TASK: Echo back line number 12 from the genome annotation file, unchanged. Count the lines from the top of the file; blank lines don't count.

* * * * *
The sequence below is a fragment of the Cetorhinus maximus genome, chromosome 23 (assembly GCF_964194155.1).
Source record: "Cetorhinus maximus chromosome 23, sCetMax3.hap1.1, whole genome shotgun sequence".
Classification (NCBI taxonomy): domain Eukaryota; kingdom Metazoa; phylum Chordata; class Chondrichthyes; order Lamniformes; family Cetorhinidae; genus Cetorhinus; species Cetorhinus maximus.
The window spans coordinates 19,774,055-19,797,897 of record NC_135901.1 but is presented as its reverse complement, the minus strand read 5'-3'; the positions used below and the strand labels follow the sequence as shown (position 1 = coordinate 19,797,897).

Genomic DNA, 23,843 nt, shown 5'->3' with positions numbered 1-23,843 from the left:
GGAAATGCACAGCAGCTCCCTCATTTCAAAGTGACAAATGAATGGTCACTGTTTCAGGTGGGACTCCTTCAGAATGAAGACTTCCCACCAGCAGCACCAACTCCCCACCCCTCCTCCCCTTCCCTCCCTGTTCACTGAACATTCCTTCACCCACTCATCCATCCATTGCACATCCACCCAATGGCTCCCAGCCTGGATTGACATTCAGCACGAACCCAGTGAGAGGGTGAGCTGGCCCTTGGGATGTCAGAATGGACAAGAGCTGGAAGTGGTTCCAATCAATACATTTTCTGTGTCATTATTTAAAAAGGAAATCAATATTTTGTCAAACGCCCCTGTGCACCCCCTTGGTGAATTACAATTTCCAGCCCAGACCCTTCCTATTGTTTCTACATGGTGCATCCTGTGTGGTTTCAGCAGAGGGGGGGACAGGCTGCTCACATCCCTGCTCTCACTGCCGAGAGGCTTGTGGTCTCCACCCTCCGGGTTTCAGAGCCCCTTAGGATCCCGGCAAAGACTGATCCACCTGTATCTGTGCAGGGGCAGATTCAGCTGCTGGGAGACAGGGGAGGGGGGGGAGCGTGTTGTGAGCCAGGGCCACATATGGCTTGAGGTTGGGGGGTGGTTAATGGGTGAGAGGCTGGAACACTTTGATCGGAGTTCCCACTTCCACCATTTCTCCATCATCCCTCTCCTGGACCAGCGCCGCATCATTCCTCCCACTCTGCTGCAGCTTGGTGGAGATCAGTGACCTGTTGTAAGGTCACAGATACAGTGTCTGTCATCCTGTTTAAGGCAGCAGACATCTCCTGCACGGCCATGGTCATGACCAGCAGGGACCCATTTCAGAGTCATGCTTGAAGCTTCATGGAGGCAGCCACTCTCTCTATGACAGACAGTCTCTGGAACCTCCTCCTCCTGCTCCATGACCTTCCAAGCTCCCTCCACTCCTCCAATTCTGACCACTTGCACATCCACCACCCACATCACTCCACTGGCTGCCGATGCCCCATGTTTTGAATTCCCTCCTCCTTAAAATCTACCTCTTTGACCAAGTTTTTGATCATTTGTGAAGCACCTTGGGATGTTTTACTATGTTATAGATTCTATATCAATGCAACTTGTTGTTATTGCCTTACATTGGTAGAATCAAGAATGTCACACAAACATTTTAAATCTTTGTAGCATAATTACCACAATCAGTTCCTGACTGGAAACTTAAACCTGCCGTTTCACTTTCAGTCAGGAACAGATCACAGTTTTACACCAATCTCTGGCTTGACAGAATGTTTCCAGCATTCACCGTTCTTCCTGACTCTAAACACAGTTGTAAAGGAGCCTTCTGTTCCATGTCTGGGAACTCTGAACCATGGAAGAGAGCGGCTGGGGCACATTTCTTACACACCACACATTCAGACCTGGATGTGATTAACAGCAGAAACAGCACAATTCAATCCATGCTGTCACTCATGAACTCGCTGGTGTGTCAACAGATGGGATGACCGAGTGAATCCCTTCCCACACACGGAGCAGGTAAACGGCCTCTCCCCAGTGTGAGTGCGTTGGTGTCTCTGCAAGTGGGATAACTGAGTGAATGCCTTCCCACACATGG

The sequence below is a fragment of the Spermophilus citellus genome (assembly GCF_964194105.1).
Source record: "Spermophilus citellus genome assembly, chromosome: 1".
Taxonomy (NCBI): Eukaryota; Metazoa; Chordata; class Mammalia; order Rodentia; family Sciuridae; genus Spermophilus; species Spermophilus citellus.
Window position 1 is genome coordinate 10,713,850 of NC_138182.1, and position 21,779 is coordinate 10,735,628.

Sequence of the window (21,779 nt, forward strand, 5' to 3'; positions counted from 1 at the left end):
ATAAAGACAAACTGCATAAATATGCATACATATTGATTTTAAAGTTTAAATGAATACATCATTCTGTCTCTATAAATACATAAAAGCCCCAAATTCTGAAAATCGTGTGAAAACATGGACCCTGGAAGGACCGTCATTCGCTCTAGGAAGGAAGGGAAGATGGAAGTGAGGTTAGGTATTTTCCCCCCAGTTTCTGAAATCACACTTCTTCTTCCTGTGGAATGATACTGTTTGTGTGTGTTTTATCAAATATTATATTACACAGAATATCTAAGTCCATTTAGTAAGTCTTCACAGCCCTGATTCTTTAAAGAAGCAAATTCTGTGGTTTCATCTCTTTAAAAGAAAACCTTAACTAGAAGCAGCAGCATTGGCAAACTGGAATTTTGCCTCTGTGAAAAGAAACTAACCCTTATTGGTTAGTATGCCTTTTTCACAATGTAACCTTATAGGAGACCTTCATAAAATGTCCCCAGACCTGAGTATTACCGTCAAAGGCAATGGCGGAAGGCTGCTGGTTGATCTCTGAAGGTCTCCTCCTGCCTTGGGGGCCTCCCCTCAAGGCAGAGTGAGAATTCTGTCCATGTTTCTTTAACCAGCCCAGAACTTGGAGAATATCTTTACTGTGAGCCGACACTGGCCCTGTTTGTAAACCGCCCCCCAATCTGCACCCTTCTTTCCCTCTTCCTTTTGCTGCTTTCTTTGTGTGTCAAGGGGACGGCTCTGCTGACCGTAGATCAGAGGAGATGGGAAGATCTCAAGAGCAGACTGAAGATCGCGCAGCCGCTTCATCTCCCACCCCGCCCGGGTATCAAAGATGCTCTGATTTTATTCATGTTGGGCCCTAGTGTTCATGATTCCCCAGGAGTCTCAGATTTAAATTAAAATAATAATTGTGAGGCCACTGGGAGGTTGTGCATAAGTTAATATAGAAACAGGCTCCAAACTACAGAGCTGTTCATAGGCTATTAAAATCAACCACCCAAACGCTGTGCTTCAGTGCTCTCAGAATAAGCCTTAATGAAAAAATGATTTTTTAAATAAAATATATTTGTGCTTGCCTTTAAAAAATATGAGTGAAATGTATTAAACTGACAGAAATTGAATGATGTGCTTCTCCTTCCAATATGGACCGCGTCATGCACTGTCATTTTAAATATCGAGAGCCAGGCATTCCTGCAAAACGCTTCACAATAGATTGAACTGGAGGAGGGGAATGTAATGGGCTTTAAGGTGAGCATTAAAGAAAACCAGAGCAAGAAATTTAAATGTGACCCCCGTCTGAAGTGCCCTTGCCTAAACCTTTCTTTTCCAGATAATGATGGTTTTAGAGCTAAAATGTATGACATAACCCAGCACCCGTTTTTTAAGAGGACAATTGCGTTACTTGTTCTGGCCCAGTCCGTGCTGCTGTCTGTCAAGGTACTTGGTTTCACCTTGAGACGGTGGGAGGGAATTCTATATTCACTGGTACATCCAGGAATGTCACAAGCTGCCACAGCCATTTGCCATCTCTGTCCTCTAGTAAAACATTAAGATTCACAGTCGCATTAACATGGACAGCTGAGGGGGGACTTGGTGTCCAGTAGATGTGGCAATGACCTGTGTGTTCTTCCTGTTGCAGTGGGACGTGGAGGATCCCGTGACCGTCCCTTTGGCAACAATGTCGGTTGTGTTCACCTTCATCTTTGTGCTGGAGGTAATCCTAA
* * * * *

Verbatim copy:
ATAAAGACAAACTGCATAAATATGCATACATATTGATTTTAAAGTTTAAATGAATACATCATTCTGTCTCTATAAATACATAAAAGCCCCAAATTCTGAAAATCGTGTGAAAACATGGACCCTGGAAGGACCGTCATTCGCTCTAGGAAGGAAGGGAAGATGGAAGTGAGGTTAGGTATTTTCCCCCCAGTTTCTGAAATCACACTTCTTCTTCCTGTGGAATGATACTGTTTGTGTGTGTTTTATCAAATATTATATTACACAGAATATCTAAGTCCATTTAGTAAGTCTTCACAGCCCTGATTCTTTAAAGAAGCAAATTCTGTGGTTTCATCTCTTTAAAAGAAAACCTTAACTAGAAGCAGCAGCATTGGCAAACTGGAATTTTGCCTCTGTGAAAAGAAACTAACCCTTATTGGTTAGTATGCCTTTTTCACAATGTAACCTTATAGGAGACCTTCATAAAATGTCCCCAGACCTGAGTATTACCGTCAAAGGCAATGGCGGAAGGCTGCTGGTTGATCTCTGAAGGTCTCCTCCTGCCTTGGGGGCCTCCCCTCAAGGCAGAGTGAGAATTCTGTCCATGTTTCTTTAACCAGCCCAGAACTTGGAGAATATCTTTACTGTGAGCCGACACTGGCCCTGTTTGTAAACCGCCCCCCAATCTGCACCCTTCTTTCCCTCTTCCTTTTGCTGCTTTCTTTGTGTGTCAAGGGGACGGCTCTGCTGACCGTAGATCAGAGGAGATGGGAAGATCTCAAGAGCAGACTGAAGATCGCGCAGCCGCTTCATCTCCCACCCCGCCCGGGTATCAAAGATGCTCTGATTTTATTCATGTTGGGCCCTAGTGTTCATGATTCCCCAGGAGTCTCAGATTTAAATTAAAATAATAATTGTGAGGCCACTGGGAGGTTGTGCATAAGTTAATATAGAAACAGGCTCCAAACTACAGAGCTGTTCATAGGCTATTAAAATCAACCACCCAAACGCTGTGCTTCAGTGCTCTCAGAATAAGCCTTAATGAAAAAATGATTTTTTAAATAAAATATATTTGTGCTTGCCTTTAAAAAATATGAGTGAAATGTATTAAACTGACAGAAATTGAATGATGTGCTTCTCCTTCCAATATGGACCGCGTCATGCACTGTCATTTTAAATATCGAGAGCCAGGCATTCCTGCAAAACGCTTCACAATAGATTGAACTGGAGGAGGGGAATGTAATGGGCTTTAAGGTGAGCATTAAAGAAAACCAGAGCAAGAAATTTAAATGTGACCCCCGTCTGAAGTGCCCTTGCCTAAACCTTTCTTTTCCAGATAATGATGGTTTTAGAGCTAAAATGTATGACATAACCCAGCACCCGTTTTTTAAGAGGACAATTGCGTTACTTGTTCTGGCCCAGTCCGTGCTGCTGTCTGTCAAGGTACTTGGTTTCACCTTGAGACGGTGGGAGGGAATTCTATATTCACTGGTACATCCAGGAATGTCACAAGCTGCCACAGCCATTTGCCATCTCTGTCCTCTAGTAAAACATTAAGATTCACAGTCGCATTAACATGGACAGCTGAGGGGGGACTTGGTGTCCAGTAGATGTGGCAATGACCTGTGTGTTCTTCCTGTTGCAGTGGGACGTGGAGGATCCCGTGACCGTCCCTTTGGCAACAATGTCGGTTGTGTTCACCTTCATCTTTGTGCTGGAGGTAATCCTAA